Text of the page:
You’ll also want to make sure you wear closed-toed shoes that can be tightened. Sandals, flip-flops and open-toed shoes are a huge no-no. They can fly off when you’re in the air, injuring other jumpers or the people below you. While you may be permitted to jump without warm or comfortable clothes (people do skydive naked, you know), there will be no way you will be allowed to jump in open-toed shoes.

Where to go skydiving in the UK

There are many capable operators in the UK, so the best thing to do is to start calling around to the operators who are closest to you, and select the one who sounds like the best match. Here are a few of the top operators for various regions of the UK:

North London Skydiving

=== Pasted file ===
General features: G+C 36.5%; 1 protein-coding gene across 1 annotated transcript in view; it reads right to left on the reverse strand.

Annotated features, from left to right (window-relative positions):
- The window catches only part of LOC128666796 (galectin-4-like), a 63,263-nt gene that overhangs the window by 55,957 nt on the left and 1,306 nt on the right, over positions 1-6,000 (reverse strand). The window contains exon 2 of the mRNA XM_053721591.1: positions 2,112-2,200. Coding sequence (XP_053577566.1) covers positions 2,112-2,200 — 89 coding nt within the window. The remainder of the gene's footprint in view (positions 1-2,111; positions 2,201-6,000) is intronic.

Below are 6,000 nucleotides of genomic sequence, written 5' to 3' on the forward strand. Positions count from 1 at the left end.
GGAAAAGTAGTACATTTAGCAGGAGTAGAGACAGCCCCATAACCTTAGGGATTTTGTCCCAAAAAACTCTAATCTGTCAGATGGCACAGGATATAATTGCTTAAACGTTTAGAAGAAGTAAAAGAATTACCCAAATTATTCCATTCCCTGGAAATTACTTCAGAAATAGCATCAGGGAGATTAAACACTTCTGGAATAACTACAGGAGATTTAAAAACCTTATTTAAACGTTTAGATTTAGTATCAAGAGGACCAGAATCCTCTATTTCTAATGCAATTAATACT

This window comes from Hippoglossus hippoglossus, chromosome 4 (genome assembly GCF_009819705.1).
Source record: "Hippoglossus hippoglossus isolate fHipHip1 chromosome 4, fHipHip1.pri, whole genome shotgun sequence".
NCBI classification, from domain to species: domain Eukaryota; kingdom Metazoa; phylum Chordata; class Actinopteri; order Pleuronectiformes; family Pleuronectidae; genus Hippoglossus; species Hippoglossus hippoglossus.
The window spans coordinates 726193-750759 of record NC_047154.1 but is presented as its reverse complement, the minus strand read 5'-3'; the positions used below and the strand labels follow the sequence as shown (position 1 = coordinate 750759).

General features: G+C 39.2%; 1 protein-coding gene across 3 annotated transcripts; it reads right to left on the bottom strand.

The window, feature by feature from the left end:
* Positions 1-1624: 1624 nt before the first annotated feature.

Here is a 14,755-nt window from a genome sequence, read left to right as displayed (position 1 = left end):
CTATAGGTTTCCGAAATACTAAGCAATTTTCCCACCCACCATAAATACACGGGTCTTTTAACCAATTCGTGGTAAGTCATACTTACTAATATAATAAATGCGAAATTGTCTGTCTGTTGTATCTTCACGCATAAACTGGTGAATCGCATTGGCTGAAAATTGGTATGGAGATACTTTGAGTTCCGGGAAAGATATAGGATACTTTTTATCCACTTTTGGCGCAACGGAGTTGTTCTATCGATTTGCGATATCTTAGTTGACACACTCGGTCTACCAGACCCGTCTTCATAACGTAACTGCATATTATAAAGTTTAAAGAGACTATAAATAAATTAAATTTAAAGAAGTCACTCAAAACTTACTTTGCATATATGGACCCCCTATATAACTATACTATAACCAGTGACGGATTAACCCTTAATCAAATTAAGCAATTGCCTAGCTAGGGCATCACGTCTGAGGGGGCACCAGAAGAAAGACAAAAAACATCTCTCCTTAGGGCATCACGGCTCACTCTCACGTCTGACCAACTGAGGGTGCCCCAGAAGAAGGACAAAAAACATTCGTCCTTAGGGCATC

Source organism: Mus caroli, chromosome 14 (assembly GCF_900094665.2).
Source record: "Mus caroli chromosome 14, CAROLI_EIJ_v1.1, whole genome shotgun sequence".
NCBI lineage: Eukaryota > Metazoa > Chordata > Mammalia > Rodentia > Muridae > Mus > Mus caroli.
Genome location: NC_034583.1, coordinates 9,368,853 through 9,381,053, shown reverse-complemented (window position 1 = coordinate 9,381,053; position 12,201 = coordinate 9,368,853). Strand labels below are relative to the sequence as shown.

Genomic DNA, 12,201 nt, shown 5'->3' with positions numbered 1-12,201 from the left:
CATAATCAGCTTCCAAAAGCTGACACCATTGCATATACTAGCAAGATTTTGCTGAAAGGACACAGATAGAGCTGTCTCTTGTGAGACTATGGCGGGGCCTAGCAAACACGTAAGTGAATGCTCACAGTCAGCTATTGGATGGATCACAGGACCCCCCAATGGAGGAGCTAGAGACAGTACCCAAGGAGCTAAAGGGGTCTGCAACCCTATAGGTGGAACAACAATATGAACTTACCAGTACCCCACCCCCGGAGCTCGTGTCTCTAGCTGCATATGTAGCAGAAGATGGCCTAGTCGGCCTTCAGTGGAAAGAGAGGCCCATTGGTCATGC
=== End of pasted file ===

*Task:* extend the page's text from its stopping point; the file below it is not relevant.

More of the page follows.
01223790231

office@ukskydiving.com

www.UKskydiving.com

Skydive Hibaldstow

Hibaldstow Airfield, Hibaldstow
(near Brigg), North Lincolnshire, DN20 9NN

+44 (0) 113 250 5600

info@skydiving.co.uk
www.skydiving.co.uk

Skydive UK LTD

Dunkeswell Airfield
Nr.Honiton
Devon
EX14 4LG

01404 890222

office@skydive99.com
www.skydiveukltd.com

Those are just a few of the many, many operators in the UK who can help you accomplish your first jump. We recommend finding the one who’s closest to you and asking a few questions about their safety record, prices and availability. You’ll probably find there are a lot more operators in your area than you ever imagined before.

Author: Jenny Walker

......... I am a sensible yet crazy girl who loves life. Into anything exciting or adventurous! MWUAH!